Dr. Richard Pearson
Richard Pearson is a Reader in the Centre for Biodiversity and Environment Research, which is a research centre within the Department of Genetics, Evolution and Environment at UCL. Richard completed his Doctorate in biogeography at the University of Oxford in 2004. From 2005-2013 he was a postdoc and then research scientist at the American Museum of Natural History, where he maintains affiliation as a Research Associate.
Richard’s research focuses on the biogeography of animals and plants: Where are species distributed? Why are they distributed there? How do distributions change over time? Deepening our understanding of these questions requires a melding of ecological and evolutionary theory, and will be crucial for developing effective conservation strategies in a time of rapid global environmental change. He addresses these challenges using modern computational technologies, including Geographic Information Systems, remote sensing, and ecological modelling. Key topics of interest include the impacts of climate change on biodiversity, the relationship between ecological niches and geographic distributions, speciation processes, and targeting field surveys to accelerate the discovery of unknown species and populations.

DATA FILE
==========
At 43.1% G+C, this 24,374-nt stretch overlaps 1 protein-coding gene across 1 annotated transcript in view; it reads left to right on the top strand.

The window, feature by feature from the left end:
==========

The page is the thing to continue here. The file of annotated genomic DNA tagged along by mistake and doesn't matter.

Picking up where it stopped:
Richard has been identified as one of the world’s most Highly Cited Researchers in the field of Environment/Ecology (Thomson Reuters 2014). He has been Principal Investigator on research projects funded by the US National Science Foundation and by NASA, and his doctoral and postdoctoral research was funded through the European Commission. Richard is a Subject Editor for the journal Global Change Biology and an Associate Editor for Journal of Biogeography. He serves on the steering committee for the IUCN Species Survival Commission Climate Change Specialist Group, is a contributing author for the Intergovernmental Panel on Climate Change (Working Group II, Fifth Assessment Report), and is a member of the UK Natural Environment Research Council’s Peer Review College.
Alongside his research and teaching, Richard engages in communicating biodiversity research to a general audience, including publishing a non-specialist book on the impact of climate change on biodiversity (Driven to Extinction, 2011).
- Research Papers
Staniczenko, P.P.A., Sivasubramaniam, P., Suttle, K.B., & Pearson, R.G. 2017. Linking macroecology and community ecology: Refining predictions of species distributions using biotic interaction networks. Ecology Letters, doi: 10.1111/ele.12770.
Nunes, L.A. & Pearson, R.G. 2016. A null biogeographic test for assessing ecological niche evolution. J. Biogeography, doi: 10.1111/jbi.12910.
Pearson, R.G. 2016. Reasons to conserve nature. Trends in Ecology and Evolution 31:366-371.